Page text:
Mixed Martial Arts-UFC fighter McCann turns author with coming-out book

A handout photo of UFC fighter Molly McCann’s book “Be True To You
A view of UFC fighter Molly McCann’s book “Be True To You”, published on June 30, including details of her decision to come out as gay, in this handout image taken in Dublin, Ireland on July 16, 2021. Petesy Carroll/Handout via REUTERS

UFC fighter Molly McCann has faced some tough opponents in the octagon, but it is her struggle before coming out as gay that is the subject of her new book “Be True To You”, which she has written to help young people discuss their sexuality.

Known to fans as “Meatball”, the 31-year-old flyweight told Reuters that she had her six-year-old nephew in mind as she tried describe her struggle for self-acceptance.

“It’s a short illustrated story about me coming out, to see if I can help kids — basically it’s a 24-page story of me and my life and why I felt like I couldn’t come out, and why I did come out,” she said ahead of her fight with Ji Yeon Kim on Aug. 14.

“There’s a space at the back of the book, it’s about four pages long, it says ‘here’s a place for you to tell your story and to draw your story’. Coaches, social workers, teachers, parents, these are the people that have got in touch with me and said, ‘thank you for your book, I’m using it with my child’,” she added.

McCann, a former champion in the Cage Warriors promotion who holds a professional MMA record of 10 wins and four losses, grew up in Liverpool and spent some of her teenage years going to school in the south coast town of Bournemouth.

A talented footballer, who played for both Bournemouth and Liverpool Ladies and considered a professional career, she said that she never fitted the stereotype of a girl who liked pink and played with dolls.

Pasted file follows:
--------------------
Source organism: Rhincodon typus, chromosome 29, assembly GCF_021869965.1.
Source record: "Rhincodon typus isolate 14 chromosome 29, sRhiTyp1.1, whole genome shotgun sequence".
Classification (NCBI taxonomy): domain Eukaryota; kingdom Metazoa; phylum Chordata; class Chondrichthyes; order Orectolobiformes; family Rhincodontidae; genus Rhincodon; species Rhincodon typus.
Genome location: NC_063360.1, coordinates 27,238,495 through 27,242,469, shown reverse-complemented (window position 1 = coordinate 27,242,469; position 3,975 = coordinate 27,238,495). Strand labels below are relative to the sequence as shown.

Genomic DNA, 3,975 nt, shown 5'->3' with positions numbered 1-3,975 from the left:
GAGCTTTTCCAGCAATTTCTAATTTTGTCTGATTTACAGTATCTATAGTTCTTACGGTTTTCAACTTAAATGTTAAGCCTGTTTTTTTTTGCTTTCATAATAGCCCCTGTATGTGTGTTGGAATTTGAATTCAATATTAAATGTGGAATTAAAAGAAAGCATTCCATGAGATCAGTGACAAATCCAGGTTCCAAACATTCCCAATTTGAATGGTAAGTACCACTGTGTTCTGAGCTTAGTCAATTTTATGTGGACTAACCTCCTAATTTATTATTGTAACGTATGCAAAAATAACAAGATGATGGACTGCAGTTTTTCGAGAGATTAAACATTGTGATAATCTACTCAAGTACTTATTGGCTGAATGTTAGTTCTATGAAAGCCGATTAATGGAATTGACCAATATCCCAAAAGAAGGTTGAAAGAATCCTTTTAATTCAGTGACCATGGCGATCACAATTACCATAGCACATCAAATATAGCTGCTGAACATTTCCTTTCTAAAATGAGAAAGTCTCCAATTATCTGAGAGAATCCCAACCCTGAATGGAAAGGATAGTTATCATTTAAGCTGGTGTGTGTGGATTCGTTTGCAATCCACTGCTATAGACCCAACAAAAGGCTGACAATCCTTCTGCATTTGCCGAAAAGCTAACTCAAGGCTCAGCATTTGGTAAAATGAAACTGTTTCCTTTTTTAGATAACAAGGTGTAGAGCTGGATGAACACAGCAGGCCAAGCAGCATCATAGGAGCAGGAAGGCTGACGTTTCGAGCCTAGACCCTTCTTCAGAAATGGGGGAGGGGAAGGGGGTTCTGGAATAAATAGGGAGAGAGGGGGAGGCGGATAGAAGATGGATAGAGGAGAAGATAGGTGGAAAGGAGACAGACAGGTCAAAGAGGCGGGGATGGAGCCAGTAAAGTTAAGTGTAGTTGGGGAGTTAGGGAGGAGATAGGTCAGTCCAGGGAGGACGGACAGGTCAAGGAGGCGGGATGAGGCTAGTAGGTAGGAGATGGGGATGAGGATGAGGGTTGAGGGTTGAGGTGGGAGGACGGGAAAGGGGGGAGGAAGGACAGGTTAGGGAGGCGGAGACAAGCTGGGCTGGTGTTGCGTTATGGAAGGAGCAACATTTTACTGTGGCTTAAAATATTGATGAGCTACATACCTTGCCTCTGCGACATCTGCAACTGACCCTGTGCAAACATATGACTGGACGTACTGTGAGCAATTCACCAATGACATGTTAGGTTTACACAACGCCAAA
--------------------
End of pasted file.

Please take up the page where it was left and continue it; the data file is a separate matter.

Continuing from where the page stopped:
“I was skitted (teased) from the age of nine, 10, 11 because I played sports – it was like, ‘Molly’s gay, lesbian, blah blah blah’. I was just like, I’m not even entertaining that conversation, I’m just going to go the other way – that’s not to say I went with all the boys, I just chose not to go near anyone and to focus on being a professional footballer or fighter,” she said.


McCann said it was the strong bonds she formed with her MMA training partners that helped her to come out at the age of 25.

“The reason I came out is that the gym I’m at now and another gym, they made me feel so comfortable in my skin that the insecurities didn’t matter anymore,” she said, describing a culture where everyone is equal.

“You can’t be the top and the best at everything, you learn to be accepting. The culture is ‘we are one’ – ethnicity, race, class, gender, sexuality kind of really doesn’t matter in my world and in what I do.”

Though coming out has negatively affected some of her relationships, McCann says that on the whole her family were very positive, including her cousins who used to tease her when she was younger.

McCann has recently taken on a role as ambassador for LGBT+ rights charity Stonewall, and one of her first initiatives is to take the rainbow laces worn by footballers and encourage boxers and fighters to lace up their gloves with them to raise awareness.

She still gets homophobic abuse on social media, but McCann says that after going through her coming-out journey she finds it a lot easier to deal with now than in her teenage years and her early twenties.

“If the worst thing that you can say to me is that I’m gay, then what else have you got for me? Because I don’t feel bad about who I am.”